# Numpy Random Poisson Distribution

The  NumPy random Poisson function generates random numbers following a Poisson distribution. In this article, we will examine what Poisson distribution is and how to use the NumPy random Poisson function.

## What is a Poisson Distribution?

The Poisson distribution is a discrete probability distribution that expresses the probability of a given number of events occurring in a fixed interval of time or space, assuming that the events are independent and that the average rate of occurrence is constant.

The Poisson distribution is often used to model random occurrences, such as:

• Number of customers who arrive at a store.
• Number of cars that pass through a toll booth.
• Number of phone calls received by a call center.

The Poisson distribution is characterized by a single parameter, which represents the average rate of occurrence of the events.

This parameter is denoted by λ (lambda) and is also equal to the variance of the distribution.

The probability mass function (PMF) of the Poisson distribution is given by:

`P(mrX = k) = (e^(-λ) * λ^k) / k!`

where mrX is the random variable representing the number of events, k is a non-negative integer, e is the base of the natural logarithm, and k! is the factorial of k.

## NumPy Random Poisson Function

A Numpy random poisson function is a discrete distribution and is a part of the NumPy.random module and is used to generate random numbers following a Poisson distribution.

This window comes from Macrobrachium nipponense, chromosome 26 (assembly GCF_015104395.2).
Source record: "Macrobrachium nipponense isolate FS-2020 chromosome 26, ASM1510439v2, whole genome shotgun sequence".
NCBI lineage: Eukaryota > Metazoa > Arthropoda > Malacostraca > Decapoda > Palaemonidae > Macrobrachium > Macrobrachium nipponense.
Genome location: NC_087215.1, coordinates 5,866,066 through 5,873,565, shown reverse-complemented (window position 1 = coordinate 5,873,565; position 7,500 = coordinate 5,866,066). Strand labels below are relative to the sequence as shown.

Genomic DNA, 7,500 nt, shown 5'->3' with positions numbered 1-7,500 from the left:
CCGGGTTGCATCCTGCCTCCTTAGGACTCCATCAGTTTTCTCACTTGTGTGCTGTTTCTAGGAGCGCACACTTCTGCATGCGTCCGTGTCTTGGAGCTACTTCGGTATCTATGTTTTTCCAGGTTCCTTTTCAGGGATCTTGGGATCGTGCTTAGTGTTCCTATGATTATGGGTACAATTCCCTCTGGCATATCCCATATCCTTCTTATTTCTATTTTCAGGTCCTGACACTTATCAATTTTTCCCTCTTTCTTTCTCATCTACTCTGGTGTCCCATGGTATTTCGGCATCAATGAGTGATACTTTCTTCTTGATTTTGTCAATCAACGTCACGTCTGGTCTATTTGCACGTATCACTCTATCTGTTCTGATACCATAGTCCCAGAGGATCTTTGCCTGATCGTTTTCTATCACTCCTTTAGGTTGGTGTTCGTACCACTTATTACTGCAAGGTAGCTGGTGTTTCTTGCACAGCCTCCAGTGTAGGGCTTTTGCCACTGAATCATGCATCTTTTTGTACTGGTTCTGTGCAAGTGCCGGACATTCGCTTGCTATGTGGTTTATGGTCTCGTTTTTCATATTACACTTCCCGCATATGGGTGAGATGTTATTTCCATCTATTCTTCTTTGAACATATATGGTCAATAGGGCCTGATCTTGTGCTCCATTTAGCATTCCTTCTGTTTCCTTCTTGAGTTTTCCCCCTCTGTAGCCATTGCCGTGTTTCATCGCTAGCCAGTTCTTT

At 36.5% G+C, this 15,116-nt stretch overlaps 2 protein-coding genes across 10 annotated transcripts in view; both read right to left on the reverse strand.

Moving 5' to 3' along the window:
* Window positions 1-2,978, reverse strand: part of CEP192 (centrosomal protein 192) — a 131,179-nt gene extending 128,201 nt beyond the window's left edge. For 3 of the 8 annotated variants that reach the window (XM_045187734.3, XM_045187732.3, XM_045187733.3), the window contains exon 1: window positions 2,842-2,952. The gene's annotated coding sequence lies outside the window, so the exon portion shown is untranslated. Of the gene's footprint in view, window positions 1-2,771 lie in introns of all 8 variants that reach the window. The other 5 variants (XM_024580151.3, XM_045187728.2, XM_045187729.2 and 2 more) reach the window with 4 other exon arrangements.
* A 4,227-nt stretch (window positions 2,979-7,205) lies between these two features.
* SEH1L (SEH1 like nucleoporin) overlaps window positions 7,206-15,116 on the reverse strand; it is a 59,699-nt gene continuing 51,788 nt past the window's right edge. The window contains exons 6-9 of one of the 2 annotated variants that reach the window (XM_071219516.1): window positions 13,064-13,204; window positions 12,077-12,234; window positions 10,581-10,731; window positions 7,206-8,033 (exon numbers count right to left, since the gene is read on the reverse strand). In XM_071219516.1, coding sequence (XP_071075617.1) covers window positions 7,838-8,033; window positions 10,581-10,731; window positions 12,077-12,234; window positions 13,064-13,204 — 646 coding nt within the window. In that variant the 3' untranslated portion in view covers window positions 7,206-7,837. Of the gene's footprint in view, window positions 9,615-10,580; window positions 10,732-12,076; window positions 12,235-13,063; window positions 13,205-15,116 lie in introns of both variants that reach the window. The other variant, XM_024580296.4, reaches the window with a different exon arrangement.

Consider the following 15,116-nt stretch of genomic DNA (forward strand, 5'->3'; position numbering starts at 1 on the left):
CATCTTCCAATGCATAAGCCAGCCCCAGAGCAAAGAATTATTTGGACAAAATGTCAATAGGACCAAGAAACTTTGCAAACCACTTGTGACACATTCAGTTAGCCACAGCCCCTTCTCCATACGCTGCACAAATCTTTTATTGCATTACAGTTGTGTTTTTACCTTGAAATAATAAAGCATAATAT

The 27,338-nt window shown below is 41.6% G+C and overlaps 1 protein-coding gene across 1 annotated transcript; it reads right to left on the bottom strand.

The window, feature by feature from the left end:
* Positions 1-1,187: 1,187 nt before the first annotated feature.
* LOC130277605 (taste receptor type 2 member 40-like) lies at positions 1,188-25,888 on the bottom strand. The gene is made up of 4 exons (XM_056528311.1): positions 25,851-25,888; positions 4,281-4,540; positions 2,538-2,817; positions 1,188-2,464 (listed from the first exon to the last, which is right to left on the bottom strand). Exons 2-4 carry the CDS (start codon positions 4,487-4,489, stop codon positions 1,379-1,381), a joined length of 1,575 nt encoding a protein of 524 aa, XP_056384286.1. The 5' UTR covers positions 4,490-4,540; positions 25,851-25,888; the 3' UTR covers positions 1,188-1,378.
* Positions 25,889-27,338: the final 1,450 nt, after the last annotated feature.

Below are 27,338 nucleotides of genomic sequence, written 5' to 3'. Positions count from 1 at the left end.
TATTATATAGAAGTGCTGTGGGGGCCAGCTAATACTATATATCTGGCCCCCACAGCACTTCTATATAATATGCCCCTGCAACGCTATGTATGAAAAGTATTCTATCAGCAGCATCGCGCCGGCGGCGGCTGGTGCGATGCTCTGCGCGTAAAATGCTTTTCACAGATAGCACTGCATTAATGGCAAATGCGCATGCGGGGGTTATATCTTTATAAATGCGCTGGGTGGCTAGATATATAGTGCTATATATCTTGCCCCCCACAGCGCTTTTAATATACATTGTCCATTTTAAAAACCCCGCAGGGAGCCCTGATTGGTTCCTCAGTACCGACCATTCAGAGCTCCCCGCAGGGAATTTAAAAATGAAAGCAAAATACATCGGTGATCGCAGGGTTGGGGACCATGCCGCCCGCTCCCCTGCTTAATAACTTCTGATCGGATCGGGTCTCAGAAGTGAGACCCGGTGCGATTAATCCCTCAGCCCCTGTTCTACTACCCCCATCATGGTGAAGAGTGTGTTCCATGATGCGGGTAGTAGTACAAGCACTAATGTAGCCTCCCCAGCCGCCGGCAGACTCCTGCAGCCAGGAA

It estimates how many times an event could occur in a certain period of time.

For example, what is the chance that a person will eat four meals a day if he eats three meals daily?

A parameter of this function is the following:

 Parameters Overview lam The number of instances or the rate of events, for example. Three in the situation above. size This is how the array will be arranged when it is retrieved.

### Syntax

`numpy.random.poisson(lam=1.0, size=None)`

where lam is the expected value of the Poisson distribution, and size is the shape of the output array.

The function returns an array of random integers representing the number of events that occur in a fixed interval of time or space.

The values in the array are generated independently of each other and follow a Poisson distribution with parameter λ.

Let’s look at below examples:

Create a random 1×30 distribution for instance 3:

#### Example:

from numpy import random mrx = random.poisson(lam=3, size=30) print(mrx)

Randomly distribute the outcomes of 5 as follows:

#### Example:

from numpy import random mrx = random.poisson(lam=5, size=15) print(mrx)

## Visualization of Poisson Distribution

To visualize NumPy Random Poisson distribution, we can use Python’s matplotlib library.

We will generate a range of values for the number of occurrences, and then calculate the probability mass function for each value using the Poisson distribution formula.

Finally, we will plot the results as a histogram.

Implementation of visual representation:

#### Example:

from numpy import random import matplotlib.pyplot as pt import seaborn as sbn sbn.distplot(random.poisson(lam=3, size=30), kde=False) pt.show()

Apply the below code with kde = True:

#### Example:

from numpy import random import matplotlib.pyplot as pt import seaborn as sbn sbn.distplot(random.poisson(lam=5, size=15), kde=True) pt.show()

## Difference Between Normal and Poisson Distribution

In Numpy random poisson, the normal distribution is continuous, while the poisson distribution is discrete.

When the poisson distribution grows wide and long enough, it will become almost identical to the normal distribution with only a few standard deviations and means.

Differences between normal and Poisson distributions can be summarized as follows: